What you should know about deceased estates.

A loved one has passed away and you are left in turmoil. Dealing with deceased estates is a difficult task. The last thing one needs to deal with in a situation like this is laborious and tedious hold ups. There are tax implications, transfer- and cancellation costs. The assets could be frozen until the estate has wound down. In the meantime you could be left with bills to pay and not enough income.

There are things we can do to simplify life for our spouse before we pass away. Look at how insurance policies are structured, and how the payout is structured. Shared bank accounts in this instance are not advisable.

Once executors have been appointed, the law requires for all outstanding debts to be paid from the estate first. If the outstanding debt exceeds the estate you could leave your spouse with more debt.

If a property has to be sold to settle these debts then there is capital gains tax paid on the profit of the sales of those properties. Dividend tax could also be payable to distribute the proceeds of the sale.

Settlement costs of estates can be costly.

The cost of settlement can be as high as 30-40% of the total and this is excluding debt repayments. It is also important to keep in mind that it could take in some instances two or more years to reach settlement. During this time the beneficiaries could be withheld to access these funds.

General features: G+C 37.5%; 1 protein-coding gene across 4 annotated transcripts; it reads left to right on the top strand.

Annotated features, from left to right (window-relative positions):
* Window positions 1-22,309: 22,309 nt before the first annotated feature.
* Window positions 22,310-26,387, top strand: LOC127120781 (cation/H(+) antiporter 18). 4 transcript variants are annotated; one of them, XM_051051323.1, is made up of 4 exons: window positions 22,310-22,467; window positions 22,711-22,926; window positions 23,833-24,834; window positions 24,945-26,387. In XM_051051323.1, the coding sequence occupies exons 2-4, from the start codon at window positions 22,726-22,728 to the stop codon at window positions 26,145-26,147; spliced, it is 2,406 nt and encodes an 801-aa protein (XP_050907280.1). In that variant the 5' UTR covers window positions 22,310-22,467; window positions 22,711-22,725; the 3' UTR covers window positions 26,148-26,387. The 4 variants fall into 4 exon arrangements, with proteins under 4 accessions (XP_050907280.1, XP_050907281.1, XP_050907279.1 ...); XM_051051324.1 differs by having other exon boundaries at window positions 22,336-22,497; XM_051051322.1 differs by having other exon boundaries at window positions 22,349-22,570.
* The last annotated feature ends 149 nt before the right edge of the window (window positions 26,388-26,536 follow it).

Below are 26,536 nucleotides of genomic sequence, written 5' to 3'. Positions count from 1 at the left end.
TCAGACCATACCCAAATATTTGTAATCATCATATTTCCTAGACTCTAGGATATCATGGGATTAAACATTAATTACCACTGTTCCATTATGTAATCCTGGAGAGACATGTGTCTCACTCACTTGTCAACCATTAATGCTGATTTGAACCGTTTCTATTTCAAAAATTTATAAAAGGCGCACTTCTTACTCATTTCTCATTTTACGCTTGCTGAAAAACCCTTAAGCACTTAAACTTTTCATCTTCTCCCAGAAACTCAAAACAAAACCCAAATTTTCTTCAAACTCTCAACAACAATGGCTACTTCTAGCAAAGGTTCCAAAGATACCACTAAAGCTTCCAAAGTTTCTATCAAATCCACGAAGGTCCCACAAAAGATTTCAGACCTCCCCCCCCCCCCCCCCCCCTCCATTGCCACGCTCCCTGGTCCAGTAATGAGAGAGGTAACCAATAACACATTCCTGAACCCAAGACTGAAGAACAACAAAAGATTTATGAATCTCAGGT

There are ways to circumvent these pitfalls.

· One of these is to establish a trust.

· There are costs involved in transferring assets into a trust.

· Trusts are independent of estates and thus cannot be frozen.

· There are no estate duties payable in the case of trusts

· Certain insurance policies may be paid into a trust, which covers trust costs

· A trust is not held liable for the deceased debt

· Funds are thus immediately available

There are objections to assets being transferred into a trust,

· There are initial fees payable to establish a trust

· There are taxes payable when transferring assets into a trust

· Trusts are taxed at 40% of the income

· Selling property out of a trust is 10%

Tax experts agree that trust are a safe way to hold assets and can be transferred from generation to generation.

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